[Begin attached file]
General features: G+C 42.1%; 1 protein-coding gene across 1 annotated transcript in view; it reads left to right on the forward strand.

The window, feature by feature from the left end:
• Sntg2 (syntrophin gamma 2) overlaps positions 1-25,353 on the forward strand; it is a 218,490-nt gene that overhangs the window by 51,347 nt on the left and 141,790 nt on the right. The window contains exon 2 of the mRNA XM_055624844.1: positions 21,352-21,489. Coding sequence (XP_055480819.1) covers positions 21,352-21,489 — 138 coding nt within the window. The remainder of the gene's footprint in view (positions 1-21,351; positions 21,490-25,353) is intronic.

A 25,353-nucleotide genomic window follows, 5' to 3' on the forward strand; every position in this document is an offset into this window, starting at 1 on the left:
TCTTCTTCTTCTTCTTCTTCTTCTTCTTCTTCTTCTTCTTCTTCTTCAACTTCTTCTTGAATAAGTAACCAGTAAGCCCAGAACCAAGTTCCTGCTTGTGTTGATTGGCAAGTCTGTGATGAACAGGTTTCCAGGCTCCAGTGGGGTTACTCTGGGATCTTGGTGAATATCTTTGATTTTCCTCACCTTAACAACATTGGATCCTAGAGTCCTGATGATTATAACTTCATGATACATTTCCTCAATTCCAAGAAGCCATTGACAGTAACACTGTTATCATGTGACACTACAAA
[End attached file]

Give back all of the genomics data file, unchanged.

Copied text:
General features: G+C 42.1%; 1 protein-coding gene across 1 annotated transcript in view; it reads left to right on the forward strand.

The window, feature by feature from the left end:
• Sntg2 (syntrophin gamma 2) overlaps positions 1-25,353 on the forward strand; it is a 218,490-nt gene that overhangs the window by 51,347 nt on the left and 141,790 nt on the right. The window contains exon 2 of the mRNA XM_055624844.1: positions 21,352-21,489. Coding sequence (XP_055480819.1) covers positions 21,352-21,489 — 138 coding nt within the window. The remainder of the gene's footprint in view (positions 1-21,351; positions 21,490-25,353) is intronic.

A 25,353-nucleotide genomic window follows, 5' to 3' on the forward strand; every position in this document is an offset into this window, starting at 1 on the left:
TCTTCTTCTTCTTCTTCTTCTTCTTCTTCTTCTTCTTCTTCTTCTTCAACTTCTTCTTGAATAAGTAACCAGTAAGCCCAGAACCAAGTTCCTGCTTGTGTTGATTGGCAAGTCTGTGATGAACAGGTTTCCAGGCTCCAGTGGGGTTACTCTGGGATCTTGGTGAATATCTTTGATTTTCCTCACCTTAACAACATTGGATCCTAGAGTCCTGATGATTATAACTTCATGATACATTTCCTCAATTCCAAGAAGCCATTGACAGTAACACTGTTATCATGTGACACTACAAA